Back in 1994 I joined a number of other evangelicals in endorsing a document called “Evangelicals and Catholics Together.” It was a good group with whom to be associated; it included Father Richard Neuhaus and Father (now Cardinal) Avery Dulles on the Catholic side and Bill Bright, Chuck Colson, and J. I. Packer from the evangelical camp. The group has issued some other documents since, and when I have been asked to sign on I have eagerly agreed.
The anti-Catholic crowd in the evangelical world continues to try to get some mileage out of this phenomenon by posting blogs that list the names of those of us who are viewed as culprits who are willing to betray the evangelical cause by trying to be “nice” to Catholics. We are even at times identified as allies of the Anti-Christ.
As my own small contribution to keeping the polemics going, I want to rehearse here two items that I have written about on other occasions, just to keep reminding the critics that those of us who have promoted friendlier relations with Catholics have a pretty good evangelical pedigree.
My first appeal is to the example of the great American evangelist Dwight L. Moody, who in 1875 received a letter from a Catholic monk in Wales. “I must send you one word of affectionate greetings in our Precious Redeemer’s name,” the monk wrote, “to say how rejoiced I am to hear and read of your powerful gifts from ‘The Father of Lights.’” The monk went on to assure Moody that while his community engaged in “the perpetual adoration of the Holy Sacrament”—a practice that he knew would make the evangelist nervous—he and his fellow monks also preached “Jesus only as perfect, finished, and present salvation to all who are willing to receive Him. And the only work of the evangelist is to give knowledge of salvation to His people.”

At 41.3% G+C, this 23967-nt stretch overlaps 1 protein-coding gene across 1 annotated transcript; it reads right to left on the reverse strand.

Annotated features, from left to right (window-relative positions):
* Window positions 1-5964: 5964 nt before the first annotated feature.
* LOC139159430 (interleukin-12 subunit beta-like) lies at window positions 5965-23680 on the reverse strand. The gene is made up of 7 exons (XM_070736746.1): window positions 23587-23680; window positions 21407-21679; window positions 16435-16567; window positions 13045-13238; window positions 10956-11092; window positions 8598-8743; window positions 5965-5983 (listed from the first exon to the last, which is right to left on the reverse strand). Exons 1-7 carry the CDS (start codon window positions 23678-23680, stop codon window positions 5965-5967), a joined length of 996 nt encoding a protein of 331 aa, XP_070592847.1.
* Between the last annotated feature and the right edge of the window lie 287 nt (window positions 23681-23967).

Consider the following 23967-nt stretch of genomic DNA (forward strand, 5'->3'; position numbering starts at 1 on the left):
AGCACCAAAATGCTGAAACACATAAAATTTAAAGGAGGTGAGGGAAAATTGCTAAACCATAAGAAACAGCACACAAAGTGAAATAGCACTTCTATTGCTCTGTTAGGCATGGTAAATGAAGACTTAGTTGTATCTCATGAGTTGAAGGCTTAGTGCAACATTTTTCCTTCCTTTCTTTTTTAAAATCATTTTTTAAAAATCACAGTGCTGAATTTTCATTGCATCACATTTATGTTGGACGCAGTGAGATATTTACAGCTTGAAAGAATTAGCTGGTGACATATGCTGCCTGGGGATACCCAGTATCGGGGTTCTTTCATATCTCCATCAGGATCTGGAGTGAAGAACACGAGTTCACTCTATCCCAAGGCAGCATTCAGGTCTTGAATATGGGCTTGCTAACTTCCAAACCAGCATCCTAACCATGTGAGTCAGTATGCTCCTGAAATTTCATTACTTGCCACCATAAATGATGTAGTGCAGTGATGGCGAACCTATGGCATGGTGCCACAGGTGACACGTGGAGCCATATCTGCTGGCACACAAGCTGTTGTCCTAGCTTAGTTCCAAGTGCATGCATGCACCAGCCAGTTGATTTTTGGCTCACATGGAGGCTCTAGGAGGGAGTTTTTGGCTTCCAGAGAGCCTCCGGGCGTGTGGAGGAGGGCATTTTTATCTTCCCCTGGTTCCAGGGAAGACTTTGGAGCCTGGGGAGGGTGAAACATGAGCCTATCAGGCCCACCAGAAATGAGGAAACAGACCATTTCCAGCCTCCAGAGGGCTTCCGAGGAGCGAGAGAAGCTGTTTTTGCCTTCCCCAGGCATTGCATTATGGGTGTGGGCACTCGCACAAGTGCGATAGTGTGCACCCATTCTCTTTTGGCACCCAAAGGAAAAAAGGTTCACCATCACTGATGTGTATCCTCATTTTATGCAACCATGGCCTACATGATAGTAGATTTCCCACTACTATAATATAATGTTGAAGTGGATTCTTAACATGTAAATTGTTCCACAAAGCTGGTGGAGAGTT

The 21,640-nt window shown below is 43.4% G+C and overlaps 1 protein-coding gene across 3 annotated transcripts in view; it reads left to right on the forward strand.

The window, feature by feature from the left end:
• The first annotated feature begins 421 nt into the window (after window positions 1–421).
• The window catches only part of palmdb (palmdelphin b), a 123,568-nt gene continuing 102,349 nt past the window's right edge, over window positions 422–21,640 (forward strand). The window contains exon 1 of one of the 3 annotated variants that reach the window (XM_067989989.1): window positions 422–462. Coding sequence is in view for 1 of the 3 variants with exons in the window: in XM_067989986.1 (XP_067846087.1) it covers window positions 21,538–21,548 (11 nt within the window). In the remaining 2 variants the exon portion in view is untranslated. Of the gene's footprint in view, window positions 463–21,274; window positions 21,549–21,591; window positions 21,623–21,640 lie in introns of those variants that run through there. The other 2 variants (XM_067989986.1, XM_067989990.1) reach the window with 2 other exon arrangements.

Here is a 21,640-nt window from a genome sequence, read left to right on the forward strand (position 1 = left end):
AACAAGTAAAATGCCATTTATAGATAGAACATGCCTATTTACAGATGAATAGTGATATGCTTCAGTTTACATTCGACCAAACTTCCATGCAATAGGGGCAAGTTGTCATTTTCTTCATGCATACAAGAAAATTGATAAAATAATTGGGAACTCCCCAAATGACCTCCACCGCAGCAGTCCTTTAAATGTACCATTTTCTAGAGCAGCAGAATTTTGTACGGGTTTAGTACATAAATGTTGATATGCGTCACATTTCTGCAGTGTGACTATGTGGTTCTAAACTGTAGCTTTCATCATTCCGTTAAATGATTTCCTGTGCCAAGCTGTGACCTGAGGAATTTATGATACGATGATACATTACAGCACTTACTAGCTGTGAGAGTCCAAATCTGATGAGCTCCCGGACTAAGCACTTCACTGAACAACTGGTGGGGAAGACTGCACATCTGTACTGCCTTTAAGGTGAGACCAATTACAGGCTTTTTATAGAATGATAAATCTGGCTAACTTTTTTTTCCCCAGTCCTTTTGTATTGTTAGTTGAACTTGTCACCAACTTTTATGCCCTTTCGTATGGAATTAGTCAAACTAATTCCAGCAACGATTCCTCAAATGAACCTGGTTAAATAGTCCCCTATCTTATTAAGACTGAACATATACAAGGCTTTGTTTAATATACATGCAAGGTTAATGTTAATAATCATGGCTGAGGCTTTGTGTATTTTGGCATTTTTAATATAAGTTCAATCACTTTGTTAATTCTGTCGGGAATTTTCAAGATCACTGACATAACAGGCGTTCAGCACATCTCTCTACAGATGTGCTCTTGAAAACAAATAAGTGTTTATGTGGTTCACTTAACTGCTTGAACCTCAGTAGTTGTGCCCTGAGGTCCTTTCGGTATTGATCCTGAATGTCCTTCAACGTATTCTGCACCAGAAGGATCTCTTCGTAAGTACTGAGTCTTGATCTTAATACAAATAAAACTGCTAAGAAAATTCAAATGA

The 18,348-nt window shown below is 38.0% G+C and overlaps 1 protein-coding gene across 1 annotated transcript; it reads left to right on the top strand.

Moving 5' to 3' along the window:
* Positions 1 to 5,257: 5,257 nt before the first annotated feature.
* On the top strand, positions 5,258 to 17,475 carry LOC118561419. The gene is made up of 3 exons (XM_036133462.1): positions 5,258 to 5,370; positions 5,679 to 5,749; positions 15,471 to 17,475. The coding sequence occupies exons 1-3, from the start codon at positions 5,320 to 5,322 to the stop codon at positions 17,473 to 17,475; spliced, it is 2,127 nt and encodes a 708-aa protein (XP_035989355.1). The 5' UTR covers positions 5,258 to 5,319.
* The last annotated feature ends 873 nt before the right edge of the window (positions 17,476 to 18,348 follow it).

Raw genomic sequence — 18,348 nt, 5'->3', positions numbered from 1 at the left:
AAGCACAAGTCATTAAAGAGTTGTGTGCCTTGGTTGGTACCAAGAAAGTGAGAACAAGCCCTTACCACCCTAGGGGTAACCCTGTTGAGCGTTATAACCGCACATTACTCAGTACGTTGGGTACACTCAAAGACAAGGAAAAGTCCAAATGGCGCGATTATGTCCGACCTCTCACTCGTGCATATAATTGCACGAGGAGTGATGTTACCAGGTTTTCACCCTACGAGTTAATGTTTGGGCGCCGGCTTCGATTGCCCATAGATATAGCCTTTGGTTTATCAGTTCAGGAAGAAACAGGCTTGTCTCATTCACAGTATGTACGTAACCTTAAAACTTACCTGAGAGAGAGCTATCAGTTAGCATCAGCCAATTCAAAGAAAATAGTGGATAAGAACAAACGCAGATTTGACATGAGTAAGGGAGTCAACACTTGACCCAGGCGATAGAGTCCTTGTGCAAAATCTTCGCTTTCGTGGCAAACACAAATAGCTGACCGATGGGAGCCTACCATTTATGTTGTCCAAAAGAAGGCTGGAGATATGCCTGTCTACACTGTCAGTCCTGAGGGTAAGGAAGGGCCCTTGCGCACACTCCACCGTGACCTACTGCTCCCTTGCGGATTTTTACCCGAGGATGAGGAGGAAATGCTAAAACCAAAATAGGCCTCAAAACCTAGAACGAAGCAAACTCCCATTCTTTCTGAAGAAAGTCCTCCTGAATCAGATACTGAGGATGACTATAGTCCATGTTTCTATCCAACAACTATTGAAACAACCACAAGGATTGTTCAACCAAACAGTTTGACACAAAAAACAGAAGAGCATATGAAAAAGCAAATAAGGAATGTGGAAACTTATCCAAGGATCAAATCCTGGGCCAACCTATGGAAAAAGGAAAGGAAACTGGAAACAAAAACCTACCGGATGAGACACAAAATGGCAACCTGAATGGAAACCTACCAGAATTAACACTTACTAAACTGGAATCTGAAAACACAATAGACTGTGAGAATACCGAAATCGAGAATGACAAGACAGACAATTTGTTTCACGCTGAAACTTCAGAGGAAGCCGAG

Moody was pleased to receive this letter; he seemed to have no doubt that the prayers of these monks were offered up by fellow Christians who had a deep commitment to the cause of the gospel. Indeed, as Lyle Dorsett reports in his biography of Moody, while living in New England, the evangelist even made a personal contribution to the building fund in a local Catholic parish.
My other authority is J. Gresham Machen, certainly never one to gloss over important theological differences. In his 1923 book Christianity and Liberalism, surely one of the classics of American evangelical thought, Machen wrote:
How great is the common heritage which unites the Roman Catholic Church, with its maintenance of the authority of Holy Scripture and with its acceptance of the great early creeds, to devout Protestants today! We would not indeed obscure the difference which divides us from Rome. The gulf is indeed profound. But profound as it is, it seems almost trifling compared to the abyss which stands between us and many ministers of our own Church.
Both of these reachings-out to Roman Catholics took place well before the reforms of the Second Vatican Council in the 1960s. I can’t imagine that Moody and Machen would take a harder line on the subject today.